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Report: Immigrants are large contributors to Maryland's economy

Immigrants are large contributors to Maryland's economy — employing more than 125,000 people at their businesses and paying $9 billion in taxes, according to a report from a group supporting immigration reform.

Mayor Stephanie Rawlings-Blake and other local leaders gathered Wednesday at the Baltimore Immigration Museum in Locust Point to annouce findings of the report by the Partnership for a New American Economy. The report noted that more than one of every seven people living in Maryland was born in another country. Twenty-five percent of Maryland's Fortune 500 companies were founded by immigrants or their children, it said.

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"Immigration unequivocally makes our society fairer, our cultures richer and our economy stronger," Rawlings-Blake said.

The push to highlight the role of immigrants as economic and cultural contributors comes as Republican presidential nominee Donald Trump has proposed banning Muslim immigrants from entering the country and building a wall along the Mexican border to stop illegal immigration.

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Rawlings-Blake has long been a proponent of immigration to Baltimore as a way to work toward her goal of increasing the city's population by 10,000 families over 10 years. In 2012, she signed an executive order that prohibits city police from asking about a person's citizenship status.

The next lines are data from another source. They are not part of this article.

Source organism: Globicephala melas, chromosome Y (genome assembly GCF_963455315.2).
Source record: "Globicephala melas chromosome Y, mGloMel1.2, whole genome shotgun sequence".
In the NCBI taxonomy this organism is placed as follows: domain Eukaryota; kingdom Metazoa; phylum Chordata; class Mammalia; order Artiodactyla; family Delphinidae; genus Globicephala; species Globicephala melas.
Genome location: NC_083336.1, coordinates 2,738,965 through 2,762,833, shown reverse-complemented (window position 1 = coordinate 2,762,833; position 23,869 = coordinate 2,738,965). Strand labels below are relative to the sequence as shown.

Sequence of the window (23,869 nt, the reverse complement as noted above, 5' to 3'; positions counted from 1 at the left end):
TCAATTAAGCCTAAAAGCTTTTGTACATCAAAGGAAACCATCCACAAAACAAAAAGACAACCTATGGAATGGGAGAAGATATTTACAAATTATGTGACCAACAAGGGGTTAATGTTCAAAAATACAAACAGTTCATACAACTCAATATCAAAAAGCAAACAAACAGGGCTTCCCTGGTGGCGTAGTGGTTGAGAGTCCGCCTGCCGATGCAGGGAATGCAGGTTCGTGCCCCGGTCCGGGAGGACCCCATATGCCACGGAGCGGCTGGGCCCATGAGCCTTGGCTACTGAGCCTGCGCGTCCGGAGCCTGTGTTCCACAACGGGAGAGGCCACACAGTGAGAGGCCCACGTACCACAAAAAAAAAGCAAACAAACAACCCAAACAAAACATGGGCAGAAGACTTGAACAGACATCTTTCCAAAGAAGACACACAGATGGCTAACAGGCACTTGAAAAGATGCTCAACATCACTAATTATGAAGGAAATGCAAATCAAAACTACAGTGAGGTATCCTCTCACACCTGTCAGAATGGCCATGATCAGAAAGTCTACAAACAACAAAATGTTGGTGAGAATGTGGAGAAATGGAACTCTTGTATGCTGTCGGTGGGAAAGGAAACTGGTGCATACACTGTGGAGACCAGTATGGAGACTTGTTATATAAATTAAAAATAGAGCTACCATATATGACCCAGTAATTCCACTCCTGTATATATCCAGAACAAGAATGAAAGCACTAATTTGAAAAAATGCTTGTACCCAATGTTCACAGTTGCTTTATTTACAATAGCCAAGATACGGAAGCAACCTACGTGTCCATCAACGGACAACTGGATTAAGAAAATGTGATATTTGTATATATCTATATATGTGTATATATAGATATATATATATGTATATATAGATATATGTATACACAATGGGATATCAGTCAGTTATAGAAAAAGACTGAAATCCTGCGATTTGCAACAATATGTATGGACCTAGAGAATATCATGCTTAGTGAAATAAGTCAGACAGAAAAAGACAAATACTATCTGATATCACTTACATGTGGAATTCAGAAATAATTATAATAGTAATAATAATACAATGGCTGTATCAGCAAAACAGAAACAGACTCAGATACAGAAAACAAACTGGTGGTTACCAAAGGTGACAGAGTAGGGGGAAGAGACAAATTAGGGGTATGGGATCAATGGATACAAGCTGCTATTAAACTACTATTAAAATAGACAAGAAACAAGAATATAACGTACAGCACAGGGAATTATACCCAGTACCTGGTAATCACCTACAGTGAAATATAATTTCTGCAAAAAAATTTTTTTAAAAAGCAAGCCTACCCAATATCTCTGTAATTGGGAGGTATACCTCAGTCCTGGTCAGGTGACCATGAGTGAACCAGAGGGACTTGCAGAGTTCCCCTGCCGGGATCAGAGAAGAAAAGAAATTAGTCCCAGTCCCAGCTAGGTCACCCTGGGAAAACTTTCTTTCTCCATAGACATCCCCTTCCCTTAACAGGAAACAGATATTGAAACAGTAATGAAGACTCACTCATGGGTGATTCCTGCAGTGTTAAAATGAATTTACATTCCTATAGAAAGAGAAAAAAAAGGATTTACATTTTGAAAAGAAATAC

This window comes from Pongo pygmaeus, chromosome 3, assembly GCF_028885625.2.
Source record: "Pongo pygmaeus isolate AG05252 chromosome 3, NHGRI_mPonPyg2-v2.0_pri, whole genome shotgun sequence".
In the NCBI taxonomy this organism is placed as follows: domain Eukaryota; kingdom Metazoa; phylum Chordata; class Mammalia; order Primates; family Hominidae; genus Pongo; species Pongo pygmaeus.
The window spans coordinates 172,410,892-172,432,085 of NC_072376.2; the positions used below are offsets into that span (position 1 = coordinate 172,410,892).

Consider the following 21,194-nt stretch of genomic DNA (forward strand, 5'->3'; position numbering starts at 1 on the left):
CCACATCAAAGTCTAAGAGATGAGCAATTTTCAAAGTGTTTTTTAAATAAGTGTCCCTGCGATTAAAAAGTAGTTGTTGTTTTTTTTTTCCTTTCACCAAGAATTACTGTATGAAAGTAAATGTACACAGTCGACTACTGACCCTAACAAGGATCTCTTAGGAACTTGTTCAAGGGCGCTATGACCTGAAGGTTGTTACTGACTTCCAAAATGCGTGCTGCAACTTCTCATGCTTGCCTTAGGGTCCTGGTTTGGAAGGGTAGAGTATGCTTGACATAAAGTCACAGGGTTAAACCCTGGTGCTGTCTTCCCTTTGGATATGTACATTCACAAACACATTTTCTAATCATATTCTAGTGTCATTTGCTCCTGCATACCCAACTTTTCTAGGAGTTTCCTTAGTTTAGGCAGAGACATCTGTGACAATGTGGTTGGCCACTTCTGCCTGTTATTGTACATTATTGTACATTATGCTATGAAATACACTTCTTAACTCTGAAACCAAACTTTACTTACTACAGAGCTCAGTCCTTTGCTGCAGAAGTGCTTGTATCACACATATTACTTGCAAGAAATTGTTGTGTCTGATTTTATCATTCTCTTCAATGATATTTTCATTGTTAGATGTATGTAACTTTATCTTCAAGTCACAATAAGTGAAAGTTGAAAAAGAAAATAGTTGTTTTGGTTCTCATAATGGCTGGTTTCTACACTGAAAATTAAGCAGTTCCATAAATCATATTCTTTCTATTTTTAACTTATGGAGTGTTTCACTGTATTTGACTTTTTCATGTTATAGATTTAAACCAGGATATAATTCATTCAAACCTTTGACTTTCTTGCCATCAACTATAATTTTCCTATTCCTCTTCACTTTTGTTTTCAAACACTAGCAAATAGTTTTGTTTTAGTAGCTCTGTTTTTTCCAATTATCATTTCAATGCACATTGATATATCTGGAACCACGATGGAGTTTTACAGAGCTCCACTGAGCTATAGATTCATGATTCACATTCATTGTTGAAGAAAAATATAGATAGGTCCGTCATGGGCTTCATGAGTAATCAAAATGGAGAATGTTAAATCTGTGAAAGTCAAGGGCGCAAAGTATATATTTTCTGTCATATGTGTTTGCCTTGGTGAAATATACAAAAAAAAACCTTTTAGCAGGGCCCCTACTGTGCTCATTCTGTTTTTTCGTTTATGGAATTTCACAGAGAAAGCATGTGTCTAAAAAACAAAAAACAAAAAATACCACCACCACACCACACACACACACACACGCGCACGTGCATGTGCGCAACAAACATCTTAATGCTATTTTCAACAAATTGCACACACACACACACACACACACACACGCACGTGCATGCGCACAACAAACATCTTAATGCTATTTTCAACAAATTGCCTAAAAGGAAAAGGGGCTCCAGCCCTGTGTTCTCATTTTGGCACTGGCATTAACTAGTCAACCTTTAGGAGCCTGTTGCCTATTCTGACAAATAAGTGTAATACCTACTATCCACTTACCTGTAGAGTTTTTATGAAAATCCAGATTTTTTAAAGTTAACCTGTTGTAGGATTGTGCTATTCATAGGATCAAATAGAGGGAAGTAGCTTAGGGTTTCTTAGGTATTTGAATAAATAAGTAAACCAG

"There is no shortage of contributions immigrants make to Maryland's economy. They start businesses at an impressive rate and employ 125,898 people in Maryland alone," Rawlings-Blake said. "Immigrants fill gaps in our job sector, help revitalize our housing market and invest in our universities."

The report on immigration in Maryland came as the Partnership for a New American Economy released similar studies based on U.S. Census data in all 50 states. The partnership is made up of 500 Republican, Democratic and independent mayors and business leaders who are pushing for immigration reform.

The chairs of the partnership include News Corp chairman Rupert Murdoch, former Philadelphia Mayor Michael Nutter and Disney CEO Bob Iger.

The study found that immigrants make up 14.8 percent of Maryland's population and contributed 16 percent of federal, state and local taxes paid. Immigrants earned $33.7 billion in income in 2014, the report said.

The report said that immigrants in Maryland contribute to key industries. They make up nearly 26 percent of all entrepreneurs in the state and play a large role in science, technology, engineering and math fields.

Asian immigrants paid $5.7 billion in federal, Maryland and local taxes in 2014; Hispanic immigrants paid $1.6 billion; African immigrants paid $1.4 billion; and Middle Eastern immigrants paid $450 million, according to the report.

Dan Wallace, the director of state and local initiatives at the Partnership for the New American Economy, said the report doesn't come with any specific policy recommendations.

"It's about comprehensive immigration reform," he said.

He said the partnership's broader goals include securing the borders and preventing illegal immigration through tougher enforcement and better use of technology; increasing opportunities for immigrants to enter the United States workforce; and establishing a path to legal status for immigrants who entered the country illegally.

Wallace said the group's study of data did not show that American workers are being harmed by immigration. He said the group is hoping more data and better information will help persuade opponents of immigration through evidence.

"The net impact of immigration is net positive for the country," he said.

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